The ructions at literary journal Meanjin Quarterly remind us that what counts in publishing, print or online, is not only money, but quality writing and editing.
It’s indicative of the economic and technological changes transforming Australian culture that this is the second publication I write regularly for to get into difficulties in just four months. In June, New Matilda shut down; four months later, it’s already in the process of resurrecting itself. Now it’s the turn of venerable Meanjin Quarterly to feel the icy gales of change. Meanjin‘s editor Sophie Cunningham is departing, and the journal may now be transformed into an online-only publication.
The news that Cunningham is leaving has already aroused considerable regret and sympathy in Melbourne’s literary community. Cunningham was well-liked by her writers — certainly by me — and under her charge the journal gathered new readers and developed a vibrant, contemporary agenda. Cunningham’s last edition, a book-length love-letter to Melbourne, was a cracker.
In particular, Cunningham was prepared to back new voices and emerging writers. She created space for both literary fiction and quality, long-form non-fiction, often printing 5,000 and 6,000 word essays on substantive topics. It’s the kind of writing and journalism that has all but vanished from our newspapers, enjoys precious few publishing vehicles in magazines, and is yet to be supported in a meaningful sense online. What now for Australia’s second-oldest ‘little magazine’, which turned 70 this year?
The developments do not auger well, because when Cunningham inherited the editorship from Ian Britain three years ago, after MUP subsumed the masthead, financial backing of the journal as an ongoing print publication was supposed to be part of the deal. Britain told Crikey this week that “this is a replay of three years ago, except this time I suspect it’s end game … the whole future of the magazine concerns me”.
Britain’s concerns are widely shared. In The Age, the inimitable Peter Craven has declared that “if Meanjin is taken online, it will cease effectively to exist”.
That need not be the case. Meanjin should certainly be online, but there is no doubt that the loss of the handsomely printed quarterly codex will be deeply felt. If anything, Meanjin is just the sort of high-value, niche artefact that should be ideally placed to survive and thrive in the new publishing landscape, as the successful efforts of niche publishers like McSweeney’s in America and The Lifted Brow in Australia demonstrate.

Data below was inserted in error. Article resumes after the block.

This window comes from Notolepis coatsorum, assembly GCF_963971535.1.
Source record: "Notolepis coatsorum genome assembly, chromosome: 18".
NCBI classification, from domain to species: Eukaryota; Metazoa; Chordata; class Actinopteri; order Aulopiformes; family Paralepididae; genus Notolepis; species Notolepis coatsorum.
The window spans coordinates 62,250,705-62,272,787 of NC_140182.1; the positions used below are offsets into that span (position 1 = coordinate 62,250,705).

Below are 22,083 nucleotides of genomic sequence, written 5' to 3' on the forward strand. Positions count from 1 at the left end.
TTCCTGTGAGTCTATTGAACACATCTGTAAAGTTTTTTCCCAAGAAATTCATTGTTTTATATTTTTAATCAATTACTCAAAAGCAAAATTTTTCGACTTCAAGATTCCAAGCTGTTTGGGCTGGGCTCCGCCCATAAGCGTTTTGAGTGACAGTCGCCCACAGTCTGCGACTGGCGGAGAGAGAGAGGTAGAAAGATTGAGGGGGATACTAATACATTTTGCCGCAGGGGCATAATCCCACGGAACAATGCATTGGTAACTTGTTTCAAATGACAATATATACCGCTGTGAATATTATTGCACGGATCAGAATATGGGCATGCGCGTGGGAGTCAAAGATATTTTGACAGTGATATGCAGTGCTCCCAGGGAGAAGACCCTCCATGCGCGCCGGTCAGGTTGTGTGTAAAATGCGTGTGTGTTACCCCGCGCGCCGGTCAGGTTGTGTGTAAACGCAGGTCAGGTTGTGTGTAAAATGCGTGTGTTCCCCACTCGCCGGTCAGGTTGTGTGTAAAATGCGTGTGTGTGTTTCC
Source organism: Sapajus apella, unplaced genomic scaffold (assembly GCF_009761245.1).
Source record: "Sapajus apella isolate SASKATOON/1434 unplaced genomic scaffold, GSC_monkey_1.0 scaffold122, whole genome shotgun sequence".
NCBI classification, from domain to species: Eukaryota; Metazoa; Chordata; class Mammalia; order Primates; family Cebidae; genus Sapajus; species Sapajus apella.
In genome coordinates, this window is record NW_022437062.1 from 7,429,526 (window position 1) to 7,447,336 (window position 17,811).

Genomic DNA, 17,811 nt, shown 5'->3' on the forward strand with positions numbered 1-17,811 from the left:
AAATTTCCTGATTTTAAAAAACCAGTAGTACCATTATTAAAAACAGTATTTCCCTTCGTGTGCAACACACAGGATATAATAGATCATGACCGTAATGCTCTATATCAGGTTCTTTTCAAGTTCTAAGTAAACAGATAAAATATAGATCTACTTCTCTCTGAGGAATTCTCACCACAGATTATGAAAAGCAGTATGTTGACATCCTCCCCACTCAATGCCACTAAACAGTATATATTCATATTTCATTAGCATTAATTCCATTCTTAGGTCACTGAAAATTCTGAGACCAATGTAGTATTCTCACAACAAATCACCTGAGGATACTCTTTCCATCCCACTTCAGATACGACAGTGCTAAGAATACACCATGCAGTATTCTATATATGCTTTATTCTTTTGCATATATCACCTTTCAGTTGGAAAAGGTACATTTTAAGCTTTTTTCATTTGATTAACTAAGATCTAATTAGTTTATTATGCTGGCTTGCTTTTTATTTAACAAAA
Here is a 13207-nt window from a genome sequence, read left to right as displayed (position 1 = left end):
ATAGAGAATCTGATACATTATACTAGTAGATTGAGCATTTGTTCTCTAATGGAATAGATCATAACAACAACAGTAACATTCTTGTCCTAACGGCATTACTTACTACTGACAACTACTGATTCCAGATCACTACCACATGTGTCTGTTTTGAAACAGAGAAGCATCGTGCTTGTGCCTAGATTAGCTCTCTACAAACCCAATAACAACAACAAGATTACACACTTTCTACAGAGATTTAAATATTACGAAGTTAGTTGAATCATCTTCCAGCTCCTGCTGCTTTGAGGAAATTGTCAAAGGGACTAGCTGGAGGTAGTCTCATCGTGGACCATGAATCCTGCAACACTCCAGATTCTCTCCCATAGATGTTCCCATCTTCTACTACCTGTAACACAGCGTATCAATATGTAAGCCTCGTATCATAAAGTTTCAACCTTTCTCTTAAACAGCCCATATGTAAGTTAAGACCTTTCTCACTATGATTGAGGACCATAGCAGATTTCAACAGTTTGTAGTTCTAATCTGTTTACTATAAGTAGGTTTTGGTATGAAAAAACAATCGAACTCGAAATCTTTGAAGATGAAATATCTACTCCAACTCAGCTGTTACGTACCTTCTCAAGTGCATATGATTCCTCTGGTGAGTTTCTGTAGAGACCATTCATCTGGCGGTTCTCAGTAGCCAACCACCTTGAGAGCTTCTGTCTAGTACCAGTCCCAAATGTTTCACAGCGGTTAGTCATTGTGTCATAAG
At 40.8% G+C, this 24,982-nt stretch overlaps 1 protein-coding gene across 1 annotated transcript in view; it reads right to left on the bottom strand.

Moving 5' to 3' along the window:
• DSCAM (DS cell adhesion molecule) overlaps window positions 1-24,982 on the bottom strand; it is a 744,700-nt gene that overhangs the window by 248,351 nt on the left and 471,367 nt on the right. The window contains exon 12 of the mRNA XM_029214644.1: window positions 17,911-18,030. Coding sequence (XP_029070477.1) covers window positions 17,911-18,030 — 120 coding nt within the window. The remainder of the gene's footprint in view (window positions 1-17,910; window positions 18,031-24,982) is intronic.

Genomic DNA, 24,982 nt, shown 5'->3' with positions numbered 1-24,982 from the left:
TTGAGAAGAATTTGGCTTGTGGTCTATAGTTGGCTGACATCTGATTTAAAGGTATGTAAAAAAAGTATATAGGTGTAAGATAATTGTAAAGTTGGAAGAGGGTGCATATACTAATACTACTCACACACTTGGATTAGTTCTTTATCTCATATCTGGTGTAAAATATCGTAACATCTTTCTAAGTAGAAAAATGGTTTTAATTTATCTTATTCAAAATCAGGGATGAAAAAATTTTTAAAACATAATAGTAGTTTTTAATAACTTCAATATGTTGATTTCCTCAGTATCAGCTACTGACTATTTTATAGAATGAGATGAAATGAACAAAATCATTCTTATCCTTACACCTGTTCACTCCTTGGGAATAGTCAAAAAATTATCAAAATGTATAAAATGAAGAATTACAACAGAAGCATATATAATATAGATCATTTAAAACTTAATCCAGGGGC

Meanjin‘s small-run printing should of course be backed up by an equally well-designed and presented online presence. But Crikey understands Cunningham was never given the resources to develop this.
What’s perhaps of most concern are the automatic assumptions that online means cheaper. This is not necessarily true, especially in a small-run imprint like Meanjin, as those exposed to real-world experience in online publishing know. It’s not just style-sheets and content management systems. Transitioning from a quarterly publication with limited material available on the web to a true online journal will require more editorial resources, not less.
The case of Meanjin also raises some intriguing policy implications for funding bodies that support it, such as the Australia Council. As a cultural institution, Meanjin is older than Opera Australia, the Australian Ballet and most of the nation’s orchestras, and yet receives just a tiny fraction of the support given to major performing arts bodies. This is a reflection of the Australia Council’s broader funding priorities, which place writing and publishing well below opera, ballet and theatre.
Yet the Australia Council’s own statistics show reading and writing at the top of the list in terms of cultural participation by ordinary Australians.
Ultimately, what counts in publishing, print or online, is not only money, but quality writing and editing. With Meanjin, MUP and the University of Melbourne have a rare repository of such quality. But do they still want to support it?